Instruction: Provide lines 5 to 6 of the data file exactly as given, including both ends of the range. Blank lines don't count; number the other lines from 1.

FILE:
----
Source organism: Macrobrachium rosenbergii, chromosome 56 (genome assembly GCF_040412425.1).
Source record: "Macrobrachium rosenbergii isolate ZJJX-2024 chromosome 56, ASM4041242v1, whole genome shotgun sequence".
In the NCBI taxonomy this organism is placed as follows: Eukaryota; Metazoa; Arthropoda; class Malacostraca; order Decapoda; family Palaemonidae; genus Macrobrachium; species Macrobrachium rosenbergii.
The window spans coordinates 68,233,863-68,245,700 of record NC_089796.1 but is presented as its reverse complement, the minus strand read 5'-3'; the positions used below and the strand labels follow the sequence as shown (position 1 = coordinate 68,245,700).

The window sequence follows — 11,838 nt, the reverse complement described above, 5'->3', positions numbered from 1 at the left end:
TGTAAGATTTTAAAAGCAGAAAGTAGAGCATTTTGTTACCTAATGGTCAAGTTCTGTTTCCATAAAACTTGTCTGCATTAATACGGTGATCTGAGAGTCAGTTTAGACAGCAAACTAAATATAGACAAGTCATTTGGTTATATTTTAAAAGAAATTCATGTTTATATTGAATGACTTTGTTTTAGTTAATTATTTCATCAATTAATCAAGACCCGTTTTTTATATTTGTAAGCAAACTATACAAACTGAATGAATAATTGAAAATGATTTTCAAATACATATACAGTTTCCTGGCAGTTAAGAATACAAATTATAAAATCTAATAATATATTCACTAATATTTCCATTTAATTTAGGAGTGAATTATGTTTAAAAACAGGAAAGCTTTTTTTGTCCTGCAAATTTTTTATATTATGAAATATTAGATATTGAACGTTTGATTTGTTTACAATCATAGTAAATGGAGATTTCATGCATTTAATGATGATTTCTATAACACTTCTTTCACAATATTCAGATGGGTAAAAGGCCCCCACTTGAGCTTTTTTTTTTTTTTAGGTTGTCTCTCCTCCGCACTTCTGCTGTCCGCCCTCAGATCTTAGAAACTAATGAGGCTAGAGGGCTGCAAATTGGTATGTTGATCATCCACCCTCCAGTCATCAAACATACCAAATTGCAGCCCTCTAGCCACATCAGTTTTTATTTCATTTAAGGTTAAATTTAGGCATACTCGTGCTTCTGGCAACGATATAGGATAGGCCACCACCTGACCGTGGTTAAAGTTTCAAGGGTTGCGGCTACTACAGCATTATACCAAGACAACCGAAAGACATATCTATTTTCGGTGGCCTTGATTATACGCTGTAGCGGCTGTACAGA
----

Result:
The window sequence follows — 11,838 nt, the reverse complement described above, 5'->3', positions numbered from 1 at the left end:
TGTAAGATTTTAAAAGCAGAAAGTAGAGCATTTTGTTACCTAATGGTCAAGTTCTGTTTCCATAAAACTTGTCTGCATTAATACGGTGATCTGAGAGTCAGTTTAGACAGCAAACTAAATATAGACAAGTCATTTGGTTATATTTTAAAAGAAATTCATGTTTATATTGAATGACTTTGTTTTAGTTAATTATTTCATCAATTAATCAAGACCCGTTTTTTATATTTGTAAGCAAACTATACAAACTGAATGAATAATTGAAAATGATTTTCAAATACATATACAGTTTCCTGGCAGTTAAGAATACAAATTATAAAATCTAATAATATATTCACTAATATTTCCATTTAATTTAGGAGTGAATTATGTTTAAAAACAGGAAAGCTTTTTTTGTCCTGCAAATTTTTTATATTATGAAATATTAGATATTGAACGTTTGATTTGTTTACAATCATAGTAAATGGAGATTTCATGCATTTAATGATGATTTCTATAACACTTCTTTCACAATATTCAGATGGGTAAAAGGCCCCCACTTGAGCTTTTTTTTTTTTTTAGGTTGTCTCTCCTCCGCACTTCTGCTGTCCGCCCTCAGATCTTAGAAACTAATGAGGCTAGAGGGCTGCAAATTGGTATGTTGATCATCCACCCTCCAGTCATCAAACATACCAAATTGCAGCCCTCTAGCCACATCAGTTTTTATTTCATTTAAGGTTAAATTTAGGCATACTCGTGCTTCTGGCAACGATATAGGATAGGCCACCACCTGACCGTGGTTAAAGTTTCAAGGGTTGCGGCTACTACAGCATTATACCAAGACAACCGAAAGACATATCTATTTTCGGTGGCCTTGATTATACGCTGTAGCGGCTGTACAGA